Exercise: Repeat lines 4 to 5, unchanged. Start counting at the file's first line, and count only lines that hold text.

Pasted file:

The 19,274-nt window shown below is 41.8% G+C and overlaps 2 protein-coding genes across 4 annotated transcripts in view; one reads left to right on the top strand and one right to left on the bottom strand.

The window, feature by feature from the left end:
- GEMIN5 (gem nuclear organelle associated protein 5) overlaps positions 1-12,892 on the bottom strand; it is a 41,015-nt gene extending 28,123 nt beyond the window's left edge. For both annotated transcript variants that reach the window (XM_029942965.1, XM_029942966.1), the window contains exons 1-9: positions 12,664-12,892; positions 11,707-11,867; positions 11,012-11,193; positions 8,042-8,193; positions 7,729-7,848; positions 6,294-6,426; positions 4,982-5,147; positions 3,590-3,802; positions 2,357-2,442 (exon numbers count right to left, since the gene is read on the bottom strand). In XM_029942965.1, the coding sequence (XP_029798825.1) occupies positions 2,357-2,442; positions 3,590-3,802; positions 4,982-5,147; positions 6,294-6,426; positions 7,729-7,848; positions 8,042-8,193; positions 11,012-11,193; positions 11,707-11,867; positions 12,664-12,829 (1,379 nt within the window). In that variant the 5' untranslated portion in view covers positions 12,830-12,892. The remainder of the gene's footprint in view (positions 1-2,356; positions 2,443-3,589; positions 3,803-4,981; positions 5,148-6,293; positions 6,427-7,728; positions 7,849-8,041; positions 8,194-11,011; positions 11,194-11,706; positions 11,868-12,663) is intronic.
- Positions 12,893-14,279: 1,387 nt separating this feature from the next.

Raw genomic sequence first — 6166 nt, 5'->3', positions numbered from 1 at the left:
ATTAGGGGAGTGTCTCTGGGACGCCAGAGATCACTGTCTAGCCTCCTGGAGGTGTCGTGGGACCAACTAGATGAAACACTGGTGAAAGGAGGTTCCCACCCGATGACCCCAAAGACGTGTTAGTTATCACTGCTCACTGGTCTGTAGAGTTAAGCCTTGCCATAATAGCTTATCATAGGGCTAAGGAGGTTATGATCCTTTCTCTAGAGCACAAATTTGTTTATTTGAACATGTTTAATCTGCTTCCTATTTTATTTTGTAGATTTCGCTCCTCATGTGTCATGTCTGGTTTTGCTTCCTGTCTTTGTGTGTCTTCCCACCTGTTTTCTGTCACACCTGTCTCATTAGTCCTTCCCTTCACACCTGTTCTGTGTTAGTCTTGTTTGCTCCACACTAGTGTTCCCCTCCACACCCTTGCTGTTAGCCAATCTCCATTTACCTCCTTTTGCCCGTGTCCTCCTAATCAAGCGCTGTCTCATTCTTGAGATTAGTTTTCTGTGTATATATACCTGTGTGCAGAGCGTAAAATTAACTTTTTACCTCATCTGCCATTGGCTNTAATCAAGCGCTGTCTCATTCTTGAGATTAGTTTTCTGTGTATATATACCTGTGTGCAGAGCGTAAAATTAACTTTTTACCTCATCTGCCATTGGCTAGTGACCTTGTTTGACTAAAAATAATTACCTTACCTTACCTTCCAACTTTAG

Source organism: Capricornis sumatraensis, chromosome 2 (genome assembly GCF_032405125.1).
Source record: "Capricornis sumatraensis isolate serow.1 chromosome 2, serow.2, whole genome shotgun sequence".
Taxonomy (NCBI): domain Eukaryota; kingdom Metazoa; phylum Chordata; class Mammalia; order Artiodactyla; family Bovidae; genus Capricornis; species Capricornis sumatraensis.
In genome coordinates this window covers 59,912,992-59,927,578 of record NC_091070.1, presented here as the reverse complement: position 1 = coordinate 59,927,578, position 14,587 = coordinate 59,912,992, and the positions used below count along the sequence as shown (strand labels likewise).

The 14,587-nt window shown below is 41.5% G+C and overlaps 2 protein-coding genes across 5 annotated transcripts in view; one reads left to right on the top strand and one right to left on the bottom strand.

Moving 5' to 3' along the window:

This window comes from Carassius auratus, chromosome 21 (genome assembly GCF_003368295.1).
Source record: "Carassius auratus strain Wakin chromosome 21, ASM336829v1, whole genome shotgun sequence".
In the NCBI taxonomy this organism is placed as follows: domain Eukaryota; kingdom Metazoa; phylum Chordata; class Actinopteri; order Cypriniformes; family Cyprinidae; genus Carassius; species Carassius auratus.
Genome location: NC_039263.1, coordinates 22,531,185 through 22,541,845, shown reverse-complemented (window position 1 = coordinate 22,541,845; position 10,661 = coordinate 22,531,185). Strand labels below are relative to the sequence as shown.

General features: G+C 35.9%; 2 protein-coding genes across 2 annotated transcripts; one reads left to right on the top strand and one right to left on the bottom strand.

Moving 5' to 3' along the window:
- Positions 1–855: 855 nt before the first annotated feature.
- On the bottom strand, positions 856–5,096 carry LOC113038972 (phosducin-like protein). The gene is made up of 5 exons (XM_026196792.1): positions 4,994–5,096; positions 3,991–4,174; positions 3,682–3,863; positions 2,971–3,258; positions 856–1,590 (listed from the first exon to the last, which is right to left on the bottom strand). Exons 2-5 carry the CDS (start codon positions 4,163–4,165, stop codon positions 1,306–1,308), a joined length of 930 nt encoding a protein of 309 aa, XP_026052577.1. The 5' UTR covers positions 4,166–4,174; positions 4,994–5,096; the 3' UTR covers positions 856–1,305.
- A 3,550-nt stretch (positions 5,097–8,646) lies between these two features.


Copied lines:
- Positions 12,893-14,279: 1,387 nt separating this feature from the next.

Raw genomic sequence first — 6166 nt, 5'->3', positions numbered from 1 at the left: